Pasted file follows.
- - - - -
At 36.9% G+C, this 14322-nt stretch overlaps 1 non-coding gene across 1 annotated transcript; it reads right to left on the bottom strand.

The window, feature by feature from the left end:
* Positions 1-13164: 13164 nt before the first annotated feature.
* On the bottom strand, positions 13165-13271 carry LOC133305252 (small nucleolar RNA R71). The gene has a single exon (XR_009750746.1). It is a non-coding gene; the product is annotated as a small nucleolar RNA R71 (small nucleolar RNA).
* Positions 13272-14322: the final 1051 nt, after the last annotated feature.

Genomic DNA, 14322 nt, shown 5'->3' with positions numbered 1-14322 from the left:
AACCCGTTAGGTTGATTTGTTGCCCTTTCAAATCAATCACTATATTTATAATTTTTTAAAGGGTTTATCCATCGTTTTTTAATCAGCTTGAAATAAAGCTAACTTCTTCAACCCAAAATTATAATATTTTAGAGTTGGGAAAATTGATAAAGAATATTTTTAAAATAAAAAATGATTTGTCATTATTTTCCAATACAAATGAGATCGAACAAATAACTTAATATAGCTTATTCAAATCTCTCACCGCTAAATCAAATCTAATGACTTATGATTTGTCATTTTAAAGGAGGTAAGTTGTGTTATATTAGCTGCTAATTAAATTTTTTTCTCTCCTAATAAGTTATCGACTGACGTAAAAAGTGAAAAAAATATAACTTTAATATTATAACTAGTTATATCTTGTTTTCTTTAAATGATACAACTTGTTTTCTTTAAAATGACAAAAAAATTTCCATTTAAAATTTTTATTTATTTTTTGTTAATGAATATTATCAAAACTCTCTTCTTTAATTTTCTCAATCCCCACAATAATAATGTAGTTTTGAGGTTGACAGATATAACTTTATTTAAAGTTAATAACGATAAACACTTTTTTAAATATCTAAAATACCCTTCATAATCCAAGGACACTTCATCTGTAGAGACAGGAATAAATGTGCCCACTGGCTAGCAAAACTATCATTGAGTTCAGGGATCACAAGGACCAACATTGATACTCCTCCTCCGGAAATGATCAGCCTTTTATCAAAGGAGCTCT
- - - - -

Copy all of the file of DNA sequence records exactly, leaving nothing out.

At 36.9% G+C, this 14322-nt stretch overlaps 1 non-coding gene across 1 annotated transcript; it reads right to left on the bottom strand.

The window, feature by feature from the left end:
* Positions 1-13164: 13164 nt before the first annotated feature.
* On the bottom strand, positions 13165-13271 carry LOC133305252 (small nucleolar RNA R71). The gene has a single exon (XR_009750746.1). It is a non-coding gene; the product is annotated as a small nucleolar RNA R71 (small nucleolar RNA).
* Positions 13272-14322: the final 1051 nt, after the last annotated feature.

Genomic DNA, 14322 nt, shown 5'->3' with positions numbered 1-14322 from the left:
AACCCGTTAGGTTGATTTGTTGCCCTTTCAAATCAATCACTATATTTATAATTTTTTAAAGGGTTTATCCATCGTTTTTTAATCAGCTTGAAATAAAGCTAACTTCTTCAACCCAAAATTATAATATTTTAGAGTTGGGAAAATTGATAAAGAATATTTTTAAAATAAAAAATGATTTGTCATTATTTTCCAATACAAATGAGATCGAACAAATAACTTAATATAGCTTATTCAAATCTCTCACCGCTAAATCAAATCTAATGACTTATGATTTGTCATTTTAAAGGAGGTAAGTTGTGTTATATTAGCTGCTAATTAAATTTTTTTCTCTCCTAATAAGTTATCGACTGACGTAAAAAGTGAAAAAAATATAACTTTAATATTATAACTAGTTATATCTTGTTTTCTTTAAATGATACAACTTGTTTTCTTTAAAATGACAAAAAAATTTCCATTTAAAATTTTTATTTATTTTTTGTTAATGAATATTATCAAAACTCTCTTCTTTAATTTTCTCAATCCCCACAATAATAATGTAGTTTTGAGGTTGACAGATATAACTTTATTTAAAGTTAATAACGATAAACACTTTTTTAAATATCTAAAATACCCTTCATAATCCAAGGACACTTCATCTGTAGAGACAGGAATAAATGTGCCCACTGGCTAGCAAAACTATCATTGAGTTCAGGGATCACAAGGACCAACATTGATACTCCTCCTCCGGAAATGATCAGCCTTTTATCAAAGGAGCTCT